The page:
Just before stuffing one of those clear envelopes with something for Marie, I unfurled the upcycled mylar - a Lloyds bank advertisement, cut down to make an accordion book, and placed it on yesterday's collage color study. "I could paint from that," I thought. 

Wednesday, September 18, 2013

small painting from new model

Every morning I get up and make a list of things I really hope I will do, but my discipline stops there.  I do things all day but if something takes my fancy, I will not stick to the list. Some kind of response to Monday's new model not been on my list but if the list said 'paint' 'draw' 'monotype', I might have read 'return to that model.' The thing that has been on my list since H and F have been back at uni has been colour studies and I haven't ticked it on one single day.   I don't think this is finished, yet, but I have enjoyed stroking colours of paint next to colours of paint in a pastel approach, maybe it counts as a colour study?

Monday, September 16, 2013

A new Model

2 min

2 min

2 min

2 min

2 X 2 min

2 min

10 min

10 min
10 min

10 min
 I remembered to bring my smaller pad with under-painted pages and attempted to apply my summer drawing approach to the model.  Looking at Vuillard before the session evident.

Friday, September 13, 2013

Loosening up


After a long hiatus from painting (2+ months), it's fun to see where I begin. I approached the start by beginning as freely as I could, with a loose idea in my head and some drawings to set me off.  As ever I feel like I can't remember what I've learned in the past, which may be a good thing.  I think I need lots of little canvases for the moment, a few colour studies and lots of drawing.

Friday, August 2, 2013

15 minute sketches

Bread to bake, so had half an hour spare, en route to drawing.  I purloined this pad and fixed pastel colours on each page with rubbing alcohol just before the timer sounded.  Next the task was to use about 5 pastels to record some part of a scene at the dock, primarily using colour in 15 minutes. I want to do three of these evry day until the book is filled. The pad pages are roughly 4X4.5".

Below a glimpse of what happens at the dock at night, written 31st July, 2013.

Night Swimming in Maine

Limb-tangle of night jumpers
pouring their bodies rapid fire
into the sea.

‘It’s a party down there,’
says the birthday girl,

Light pools on bikini shoulders.
Wring of towel.
Barnacle tiptoe up stairs.

And squeals as water
peels from backs,

We listen from the house
Imagining our smaller frames
Stepping off the dock into the night air.

Thursday, July 25, 2013

Light on table

What could be better than spending the morning edging a beautiful garden, midday the time to record light on a table, followed by a walk to the end of the island and back under the ripple of a hundred flags with my niece, Molly? Peter Lloyd Jones (who I happened upon painting the activity around the church) agreed with me that Cranberry Island is paradise.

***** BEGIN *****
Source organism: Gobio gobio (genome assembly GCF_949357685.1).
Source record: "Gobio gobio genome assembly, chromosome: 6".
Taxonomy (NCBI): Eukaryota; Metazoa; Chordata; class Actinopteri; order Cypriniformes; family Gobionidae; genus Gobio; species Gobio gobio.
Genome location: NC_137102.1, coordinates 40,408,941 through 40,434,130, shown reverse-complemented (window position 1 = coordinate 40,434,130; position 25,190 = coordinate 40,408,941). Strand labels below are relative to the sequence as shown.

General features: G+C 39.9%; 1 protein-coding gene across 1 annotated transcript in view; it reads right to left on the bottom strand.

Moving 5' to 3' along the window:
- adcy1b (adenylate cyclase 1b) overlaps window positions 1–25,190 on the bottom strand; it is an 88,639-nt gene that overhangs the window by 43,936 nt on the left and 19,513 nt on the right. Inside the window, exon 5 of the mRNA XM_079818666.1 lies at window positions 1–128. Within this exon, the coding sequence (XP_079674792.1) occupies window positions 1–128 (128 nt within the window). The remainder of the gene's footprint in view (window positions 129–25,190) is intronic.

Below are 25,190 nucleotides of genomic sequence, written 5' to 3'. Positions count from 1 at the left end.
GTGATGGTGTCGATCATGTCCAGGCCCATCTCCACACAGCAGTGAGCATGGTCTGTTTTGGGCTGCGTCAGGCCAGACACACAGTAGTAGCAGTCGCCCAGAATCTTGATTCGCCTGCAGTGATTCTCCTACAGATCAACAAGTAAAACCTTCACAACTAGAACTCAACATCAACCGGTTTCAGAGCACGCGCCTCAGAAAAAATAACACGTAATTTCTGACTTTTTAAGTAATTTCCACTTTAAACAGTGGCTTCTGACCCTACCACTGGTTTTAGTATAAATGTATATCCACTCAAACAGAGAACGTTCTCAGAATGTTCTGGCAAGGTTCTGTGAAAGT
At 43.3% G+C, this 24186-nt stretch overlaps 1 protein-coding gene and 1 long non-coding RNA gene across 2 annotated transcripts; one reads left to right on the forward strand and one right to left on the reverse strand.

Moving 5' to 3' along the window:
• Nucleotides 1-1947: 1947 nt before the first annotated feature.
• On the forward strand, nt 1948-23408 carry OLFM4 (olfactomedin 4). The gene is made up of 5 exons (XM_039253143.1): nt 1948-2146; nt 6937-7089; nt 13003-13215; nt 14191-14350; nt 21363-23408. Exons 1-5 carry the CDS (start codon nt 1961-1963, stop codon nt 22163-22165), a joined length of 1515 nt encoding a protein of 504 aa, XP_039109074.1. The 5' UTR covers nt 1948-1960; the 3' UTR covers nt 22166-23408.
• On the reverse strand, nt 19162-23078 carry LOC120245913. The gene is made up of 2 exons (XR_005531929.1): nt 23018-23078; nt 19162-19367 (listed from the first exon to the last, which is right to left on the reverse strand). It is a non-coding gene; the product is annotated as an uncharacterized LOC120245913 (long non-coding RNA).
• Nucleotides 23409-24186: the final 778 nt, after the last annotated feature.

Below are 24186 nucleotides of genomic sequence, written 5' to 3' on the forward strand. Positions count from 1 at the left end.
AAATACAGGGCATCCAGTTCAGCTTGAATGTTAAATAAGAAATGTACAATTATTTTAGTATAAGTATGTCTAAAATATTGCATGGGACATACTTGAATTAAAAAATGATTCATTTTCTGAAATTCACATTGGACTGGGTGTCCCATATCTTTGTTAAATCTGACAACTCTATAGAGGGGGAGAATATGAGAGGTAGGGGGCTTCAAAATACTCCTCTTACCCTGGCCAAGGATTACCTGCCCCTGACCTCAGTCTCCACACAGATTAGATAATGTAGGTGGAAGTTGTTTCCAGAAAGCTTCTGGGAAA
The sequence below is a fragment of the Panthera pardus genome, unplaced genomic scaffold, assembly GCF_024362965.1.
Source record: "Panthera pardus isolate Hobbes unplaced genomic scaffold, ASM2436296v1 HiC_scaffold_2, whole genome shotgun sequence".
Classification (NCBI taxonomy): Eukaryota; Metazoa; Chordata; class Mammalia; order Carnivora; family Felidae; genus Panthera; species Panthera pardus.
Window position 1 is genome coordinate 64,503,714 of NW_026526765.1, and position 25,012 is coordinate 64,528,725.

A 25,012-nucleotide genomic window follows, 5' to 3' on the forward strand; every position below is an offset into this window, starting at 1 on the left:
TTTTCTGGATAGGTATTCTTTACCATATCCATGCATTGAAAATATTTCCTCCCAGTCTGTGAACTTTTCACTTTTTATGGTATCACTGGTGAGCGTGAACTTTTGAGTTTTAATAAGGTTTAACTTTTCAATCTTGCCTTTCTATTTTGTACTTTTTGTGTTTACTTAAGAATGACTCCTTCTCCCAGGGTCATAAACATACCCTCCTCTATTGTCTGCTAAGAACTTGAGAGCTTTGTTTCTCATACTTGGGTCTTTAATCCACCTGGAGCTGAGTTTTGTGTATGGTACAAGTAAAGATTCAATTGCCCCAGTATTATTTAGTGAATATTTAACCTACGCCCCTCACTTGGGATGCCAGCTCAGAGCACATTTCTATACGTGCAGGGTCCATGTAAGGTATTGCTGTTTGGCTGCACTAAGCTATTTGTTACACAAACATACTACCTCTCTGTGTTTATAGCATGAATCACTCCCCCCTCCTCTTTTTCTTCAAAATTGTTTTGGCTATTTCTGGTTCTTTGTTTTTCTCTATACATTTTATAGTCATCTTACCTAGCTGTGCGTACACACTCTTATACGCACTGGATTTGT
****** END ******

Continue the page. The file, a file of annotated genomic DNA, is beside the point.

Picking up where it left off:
Wednesday, July 24, 2013

noticing how figurative and abstract intersect

Pastel on paper 10.5 X 7.5"

Fused plastic 6.75 x 6.75"

acrylic on cardboard with fused plastic stitching  6X8"

An addition to Maine Time

Fog time
thick light 
presses down
Boat engines rumble
We leave footprints
across the lawn 

Tuesday, July 23, 2013

Back with my internal landscape

Getting accustomed to Maine time happens on a number of levels.  There is the physical shift from Greenwich Meantime to Eastern Standard Time; there is the totally open-endedness of time that five weeks brings; but also, time is never really your own when you are with lots of people you love.  I am thinking that I will make a new book for Cheryl Penn's project an Encyclopaedia of Everything entitled Maine Time - my last book to Cheryl was about tree time

Maine always seems to be a fertile place for me, so many memories, associations and a landscape of endless inspiration.  On the first morning as I 'came too' in the light of the barn, far too early but what was my morning... 
Daybreak swim through night-tide
daylight punctuation
 diamond barn ends
The sound of unfamiliar gulls

I was talking to Susan Landor Keegin last night about how one can't really plan what inspires and how that can result in a 'messy' (conflicted) range of images that don't seem to go together.  It's no surprise I began with figurative pastels and abstract fused plastic.

View from Barn Window -pastel on paper 7.5 X 10"

Maine landscape 2013 (1) -fused plastic 7.5 X 5.5

Maine landscape 2013 (2) fused plastic 5 X 4.5

Wednesday, July 10, 2013

Fusepo story

In this house newly discovered plastic provides speculation, discovery and sometimes new ideas. We've had a few barbecues lately (the weather is amazing at the moment) and with a different range of food comes different packaging, different plastic.  I also thought to use bag seams. While we've enjoyed the summer evenings , I've had even less time with my iron, my paints, my glue stick.  In one stolen evening I tested a few new plastics and incorporated the paste papers I have been making. 

The interplay between images and words, always there for me, came out differently here.

A day without clouds

A day without clouds in the rearview mirror.
Some after image of museum trays,
lost objects catching light through dust.
I turn the mirror slowly refracting the angle
to configure a hedge, pond repetitions,
embers burning their opaque blue.
The whole androgyny of twilight or morn
dappled in moons.  And then
a bird raises its newspaper wings and sings.

Fusepo story 1
10th July, 2013